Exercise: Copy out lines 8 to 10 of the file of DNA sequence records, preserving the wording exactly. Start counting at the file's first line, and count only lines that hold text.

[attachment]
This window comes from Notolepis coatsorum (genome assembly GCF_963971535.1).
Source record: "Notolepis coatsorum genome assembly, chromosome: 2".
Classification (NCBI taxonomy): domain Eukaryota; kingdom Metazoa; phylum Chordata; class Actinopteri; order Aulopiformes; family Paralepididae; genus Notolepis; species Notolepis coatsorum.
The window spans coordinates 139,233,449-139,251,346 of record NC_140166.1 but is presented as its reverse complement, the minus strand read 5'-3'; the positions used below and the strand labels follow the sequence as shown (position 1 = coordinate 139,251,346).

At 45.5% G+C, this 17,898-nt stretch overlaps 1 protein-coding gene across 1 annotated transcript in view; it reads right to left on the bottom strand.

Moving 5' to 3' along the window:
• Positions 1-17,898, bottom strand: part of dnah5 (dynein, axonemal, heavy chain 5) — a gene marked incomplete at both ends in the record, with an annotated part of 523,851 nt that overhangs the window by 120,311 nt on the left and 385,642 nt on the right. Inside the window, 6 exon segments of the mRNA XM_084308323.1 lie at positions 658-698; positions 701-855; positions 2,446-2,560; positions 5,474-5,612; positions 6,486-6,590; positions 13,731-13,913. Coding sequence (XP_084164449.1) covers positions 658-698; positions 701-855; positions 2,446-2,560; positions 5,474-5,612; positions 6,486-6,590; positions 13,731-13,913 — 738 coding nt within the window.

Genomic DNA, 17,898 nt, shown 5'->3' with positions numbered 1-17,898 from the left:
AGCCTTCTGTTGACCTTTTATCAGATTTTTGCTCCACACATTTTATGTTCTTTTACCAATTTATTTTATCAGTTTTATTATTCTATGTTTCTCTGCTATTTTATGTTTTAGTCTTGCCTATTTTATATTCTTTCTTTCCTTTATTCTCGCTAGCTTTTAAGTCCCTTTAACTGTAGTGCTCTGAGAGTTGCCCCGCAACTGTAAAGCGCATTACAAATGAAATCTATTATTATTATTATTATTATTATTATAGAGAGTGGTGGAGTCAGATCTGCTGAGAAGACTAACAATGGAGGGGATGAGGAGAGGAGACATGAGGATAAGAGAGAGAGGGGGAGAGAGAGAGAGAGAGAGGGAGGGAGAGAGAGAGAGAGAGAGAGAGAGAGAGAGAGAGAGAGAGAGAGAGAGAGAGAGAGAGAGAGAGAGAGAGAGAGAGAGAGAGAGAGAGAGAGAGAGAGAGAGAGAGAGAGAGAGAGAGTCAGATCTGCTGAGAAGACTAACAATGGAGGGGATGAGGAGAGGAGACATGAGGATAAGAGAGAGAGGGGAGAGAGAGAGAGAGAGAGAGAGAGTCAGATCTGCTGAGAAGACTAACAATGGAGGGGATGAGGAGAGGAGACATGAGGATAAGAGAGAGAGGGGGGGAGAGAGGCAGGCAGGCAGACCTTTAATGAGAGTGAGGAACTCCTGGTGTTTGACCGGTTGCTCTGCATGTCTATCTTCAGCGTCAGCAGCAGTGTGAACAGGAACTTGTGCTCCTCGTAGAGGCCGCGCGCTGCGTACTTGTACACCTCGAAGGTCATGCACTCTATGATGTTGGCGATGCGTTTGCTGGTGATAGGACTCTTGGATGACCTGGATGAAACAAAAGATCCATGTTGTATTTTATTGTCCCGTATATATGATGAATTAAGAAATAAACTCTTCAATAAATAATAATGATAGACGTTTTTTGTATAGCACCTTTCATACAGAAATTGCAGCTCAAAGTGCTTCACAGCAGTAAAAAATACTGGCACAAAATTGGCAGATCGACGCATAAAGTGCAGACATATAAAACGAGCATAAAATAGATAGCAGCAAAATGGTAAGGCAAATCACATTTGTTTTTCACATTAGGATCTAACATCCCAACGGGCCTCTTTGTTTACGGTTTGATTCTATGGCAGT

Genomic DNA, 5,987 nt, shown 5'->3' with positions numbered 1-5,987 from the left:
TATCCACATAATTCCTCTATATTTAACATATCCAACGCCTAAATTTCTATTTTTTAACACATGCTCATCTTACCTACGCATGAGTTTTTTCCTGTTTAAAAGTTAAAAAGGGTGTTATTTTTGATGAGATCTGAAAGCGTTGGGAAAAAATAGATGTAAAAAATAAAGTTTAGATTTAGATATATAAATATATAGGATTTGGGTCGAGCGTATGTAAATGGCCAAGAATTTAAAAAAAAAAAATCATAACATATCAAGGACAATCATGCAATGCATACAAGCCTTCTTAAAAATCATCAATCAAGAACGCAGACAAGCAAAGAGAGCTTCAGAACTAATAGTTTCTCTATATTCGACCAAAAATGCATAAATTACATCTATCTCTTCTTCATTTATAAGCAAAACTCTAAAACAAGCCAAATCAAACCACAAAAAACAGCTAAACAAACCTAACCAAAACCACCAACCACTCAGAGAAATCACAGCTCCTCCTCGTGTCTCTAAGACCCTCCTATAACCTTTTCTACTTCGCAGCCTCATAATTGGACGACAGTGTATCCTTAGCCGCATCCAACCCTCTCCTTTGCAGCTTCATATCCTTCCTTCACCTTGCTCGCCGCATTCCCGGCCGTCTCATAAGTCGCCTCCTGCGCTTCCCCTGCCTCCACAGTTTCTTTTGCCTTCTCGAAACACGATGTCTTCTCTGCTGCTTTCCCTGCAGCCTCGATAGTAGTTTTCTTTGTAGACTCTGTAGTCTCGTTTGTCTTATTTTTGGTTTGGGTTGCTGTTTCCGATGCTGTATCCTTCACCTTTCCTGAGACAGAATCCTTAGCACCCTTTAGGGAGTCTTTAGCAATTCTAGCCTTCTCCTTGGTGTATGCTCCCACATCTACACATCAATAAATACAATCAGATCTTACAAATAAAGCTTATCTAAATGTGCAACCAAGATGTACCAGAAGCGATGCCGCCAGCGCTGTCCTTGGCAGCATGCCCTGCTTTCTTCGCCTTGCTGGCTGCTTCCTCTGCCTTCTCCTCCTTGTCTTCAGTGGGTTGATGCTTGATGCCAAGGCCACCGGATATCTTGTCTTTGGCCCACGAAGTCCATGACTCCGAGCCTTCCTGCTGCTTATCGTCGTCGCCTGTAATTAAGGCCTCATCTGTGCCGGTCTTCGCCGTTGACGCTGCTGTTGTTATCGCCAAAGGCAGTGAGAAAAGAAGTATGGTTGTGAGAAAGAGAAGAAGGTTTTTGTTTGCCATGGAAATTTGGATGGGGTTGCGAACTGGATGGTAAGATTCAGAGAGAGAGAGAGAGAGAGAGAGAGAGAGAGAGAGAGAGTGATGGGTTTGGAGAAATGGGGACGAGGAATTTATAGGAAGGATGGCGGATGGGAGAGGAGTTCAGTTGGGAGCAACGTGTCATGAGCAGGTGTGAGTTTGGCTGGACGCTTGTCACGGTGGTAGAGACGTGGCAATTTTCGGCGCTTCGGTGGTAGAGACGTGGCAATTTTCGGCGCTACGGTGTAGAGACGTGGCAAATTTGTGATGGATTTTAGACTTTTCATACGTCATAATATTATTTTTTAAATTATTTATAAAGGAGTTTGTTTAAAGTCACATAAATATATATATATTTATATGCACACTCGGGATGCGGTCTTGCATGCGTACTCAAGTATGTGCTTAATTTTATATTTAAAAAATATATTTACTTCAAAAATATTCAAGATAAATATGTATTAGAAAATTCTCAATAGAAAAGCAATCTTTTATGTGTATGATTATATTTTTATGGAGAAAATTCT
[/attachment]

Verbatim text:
Genomic DNA, 17,898 nt, shown 5'->3' with positions numbered 1-17,898 from the left:
AGCCTTCTGTTGACCTTTTATCAGATTTTTGCTCCACACATTTTATGTTCTTTTACCAATTTATTTTATCAGTTTTATTATTCTATGTTTCTCTGCTATTTTATGTTTTAGTCTTGCCTATTTTATATTCTTTCTTTCCTTTATTCTCGCTAGCTTTTAAGTCCCTTTAACTGTAGTGCTCTGAGAGTTGCCCCGCAACTGTAAAGCGCATTACAAATGAAATCTATTATTATTATTATTATTATTATTATAGAGAGTGGTGGAGTCAGATCTGCTGAGAAGACTAACAATGGAGGGGATGAGGAGAGGAGACATGAGGATAAGAGAGAGAGGGGGAGAGAGAGAGAGAGAGAGGGAGGGAGAGAGAGAGAGAGAGAGAGAGAGAGAGAGAGAGAGAGAGAGAGAGAGAGAGAGAGAGAGAGAGAGAGAGAGAGAGAGAGAGAGAGAGAGAGAGAGAGAGAGAGAGAGAGAGAGAGAGTCAGATCTGCTGAGAAGACTAACAATGGAGGGGATGAGGAGAGGAGACATGAGGATAAGAGAGAGAGGGGAGAGAGAGAGAGAGAGAGAGAGAGTCAGATCTGCTGAGAAGACTAACAATGGAGGGGATGAGGAGAGGAGACATGAGGATAAGAGAGAGAGGGGGGGAGAGAGGCAGGCAGGCAGACCTTTAATGAGAGTGAGGAACTCCTGGTGTTTGACCGGTTGCTCTGCATGTCTATCTTCAGCGTCAGCAGCAGTGTGAACAGGAACTTGTGCTCCTCGTAGAGGCCGCGCGCTGCGTACTTGTACACCTCGAAGGTCATGCACTCTATGATGTTGGCGATGCGTTTGCTGGTGATAGGACTCTTGGATGACCTGGATGAAACAAAAGATCCATGTTGTATTTTATTGTCCCGTATATATGATGAATTAAGAAATAAACTCTTCAATAAATAATAATGATAGACGTTTTTTGTATAGCACCTTTCATACAGAAATTGCAGCTCAAAGTGCTTCACAGCAGTAAAAAATACTGGCACAAAATTGGCAGATCGACGCATAAAGTGCAGACATATAAAACGAGCATAAAATAGATAGCAGCAAAATGGTAAGGCAAATCACATTTGTTTTTCACATTAGGATCTAACATCCCAACGGGCCTCTTTGTTTACGGTTTGATTCTATGGCAGT

Genomic DNA, 5,987 nt, shown 5'->3' with positions numbered 1-5,987 from the left: